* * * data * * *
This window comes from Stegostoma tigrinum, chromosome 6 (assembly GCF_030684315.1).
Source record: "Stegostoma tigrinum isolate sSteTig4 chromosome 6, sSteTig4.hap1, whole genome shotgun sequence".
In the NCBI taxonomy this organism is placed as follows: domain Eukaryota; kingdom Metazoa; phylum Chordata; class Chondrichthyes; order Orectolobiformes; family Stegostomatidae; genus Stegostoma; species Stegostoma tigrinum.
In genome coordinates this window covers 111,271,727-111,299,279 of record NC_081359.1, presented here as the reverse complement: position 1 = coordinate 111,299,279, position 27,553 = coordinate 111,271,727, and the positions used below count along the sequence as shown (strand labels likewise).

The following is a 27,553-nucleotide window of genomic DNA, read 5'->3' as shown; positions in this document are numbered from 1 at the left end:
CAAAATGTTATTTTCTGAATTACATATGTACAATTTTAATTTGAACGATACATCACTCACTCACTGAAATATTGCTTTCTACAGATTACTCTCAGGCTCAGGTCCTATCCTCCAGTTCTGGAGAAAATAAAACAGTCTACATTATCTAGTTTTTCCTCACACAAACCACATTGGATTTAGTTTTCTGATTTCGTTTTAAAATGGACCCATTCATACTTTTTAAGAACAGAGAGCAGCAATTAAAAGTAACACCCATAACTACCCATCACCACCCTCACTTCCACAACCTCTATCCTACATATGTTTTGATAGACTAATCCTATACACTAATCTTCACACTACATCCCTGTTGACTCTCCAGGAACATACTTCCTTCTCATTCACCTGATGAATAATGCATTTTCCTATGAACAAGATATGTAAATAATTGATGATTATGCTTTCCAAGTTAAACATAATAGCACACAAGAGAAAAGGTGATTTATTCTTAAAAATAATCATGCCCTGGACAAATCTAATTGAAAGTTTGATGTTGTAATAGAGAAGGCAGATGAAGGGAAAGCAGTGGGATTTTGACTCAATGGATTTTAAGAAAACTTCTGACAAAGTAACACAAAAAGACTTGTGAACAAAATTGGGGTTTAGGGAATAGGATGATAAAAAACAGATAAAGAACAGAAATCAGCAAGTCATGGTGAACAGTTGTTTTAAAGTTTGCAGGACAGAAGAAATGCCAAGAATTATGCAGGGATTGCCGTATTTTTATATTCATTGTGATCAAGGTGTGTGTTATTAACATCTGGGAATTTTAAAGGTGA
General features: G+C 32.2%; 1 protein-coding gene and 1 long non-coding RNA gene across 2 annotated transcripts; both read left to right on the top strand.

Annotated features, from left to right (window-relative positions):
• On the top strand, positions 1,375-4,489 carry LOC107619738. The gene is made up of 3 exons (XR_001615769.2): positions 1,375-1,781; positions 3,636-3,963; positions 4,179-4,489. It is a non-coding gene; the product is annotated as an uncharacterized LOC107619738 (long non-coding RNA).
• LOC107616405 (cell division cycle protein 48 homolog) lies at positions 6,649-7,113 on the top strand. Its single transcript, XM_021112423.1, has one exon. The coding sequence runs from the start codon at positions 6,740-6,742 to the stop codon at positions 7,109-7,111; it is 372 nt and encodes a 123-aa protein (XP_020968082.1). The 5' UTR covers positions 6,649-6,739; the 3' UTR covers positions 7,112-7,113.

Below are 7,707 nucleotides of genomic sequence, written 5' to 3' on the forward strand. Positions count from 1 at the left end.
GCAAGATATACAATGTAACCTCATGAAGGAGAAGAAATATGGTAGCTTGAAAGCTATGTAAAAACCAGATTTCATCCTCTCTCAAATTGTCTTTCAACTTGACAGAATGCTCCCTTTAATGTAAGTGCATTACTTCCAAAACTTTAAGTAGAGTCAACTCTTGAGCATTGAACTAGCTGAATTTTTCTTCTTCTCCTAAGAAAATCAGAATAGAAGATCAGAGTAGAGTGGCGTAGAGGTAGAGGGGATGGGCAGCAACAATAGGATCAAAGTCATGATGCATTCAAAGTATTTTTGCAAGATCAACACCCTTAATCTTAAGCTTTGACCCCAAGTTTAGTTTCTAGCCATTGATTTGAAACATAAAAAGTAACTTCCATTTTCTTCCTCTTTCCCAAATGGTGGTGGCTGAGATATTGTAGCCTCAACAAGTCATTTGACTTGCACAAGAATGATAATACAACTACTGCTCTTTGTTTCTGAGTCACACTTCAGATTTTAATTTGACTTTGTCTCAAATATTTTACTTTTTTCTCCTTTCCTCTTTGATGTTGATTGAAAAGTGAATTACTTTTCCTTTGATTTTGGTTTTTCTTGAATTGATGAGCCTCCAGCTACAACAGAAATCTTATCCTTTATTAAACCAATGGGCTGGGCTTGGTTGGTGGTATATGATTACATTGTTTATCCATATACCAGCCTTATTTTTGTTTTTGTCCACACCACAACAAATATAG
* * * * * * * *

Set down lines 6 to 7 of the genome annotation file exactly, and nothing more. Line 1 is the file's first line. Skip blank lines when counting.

CAAAATGTTATTTTCTGAATTACATATGTACAATTTTAATTTGAACGATACATCACTCACTCACTGAAATATTGCTTTCTACAGATTACTCTCAGGCTCAGGTCCTATCCTCCAGTTCTGGAGAAAATAAAACAGTCTACATTATCTAGTTTTTCCTCACACAAACCACATTGGATTTAGTTTTCTGATTTCGTTTTAAAATGGACCCATTCATACTTTTTAAGAACAGAGAGCAGCAATTAAAAGTAACACCCATAACTACCCATCACCACCCTCACTTCCACAACCTCTATCCTACATATGTTTTGATAGACTAATCCTATACACTAATCTTCACACTACATCCCTGTTGACTCTCCAGGAACATACTTCCTTCTCATTCACCTGATGAATAATGCATTTTCCTATGAACAAGATATGTAAATAATTGATGATTATGCTTTCCAAGTTAAACATAATAGCACACAAGAGAAAAGGTGATTTATTCTTAAAAATAATCATGCCCTGGACAAATCTAATTGAAAGTTTGATGTTGTAATAGAGAAGGCAGATGAAGGGAAAGCAGTGGGATTTTGACTCAATGGATTTTAAGAAAACTTCTGACAAAGTAACACAAAAAGACTTGTGAACAAAATTGGGGTTTAGGGAATAGGATGATAAAAAACAGATAAAGAACAGAAATCAGCAAGTCATGGTGAACAGTTGTTTTAAAGTTTGCAGGACAGAAGAAATGCCAAGAATTATGCAGGGATTGCCGTATTTTTATATTCATTGTGATCAAGGTGTGTGTTATTAACATCTGGGAATTTTAAAGGTGA
General features: G+C 32.2%; 1 protein-coding gene and 1 long non-coding RNA gene across 2 annotated transcripts; both read left to right on the top strand.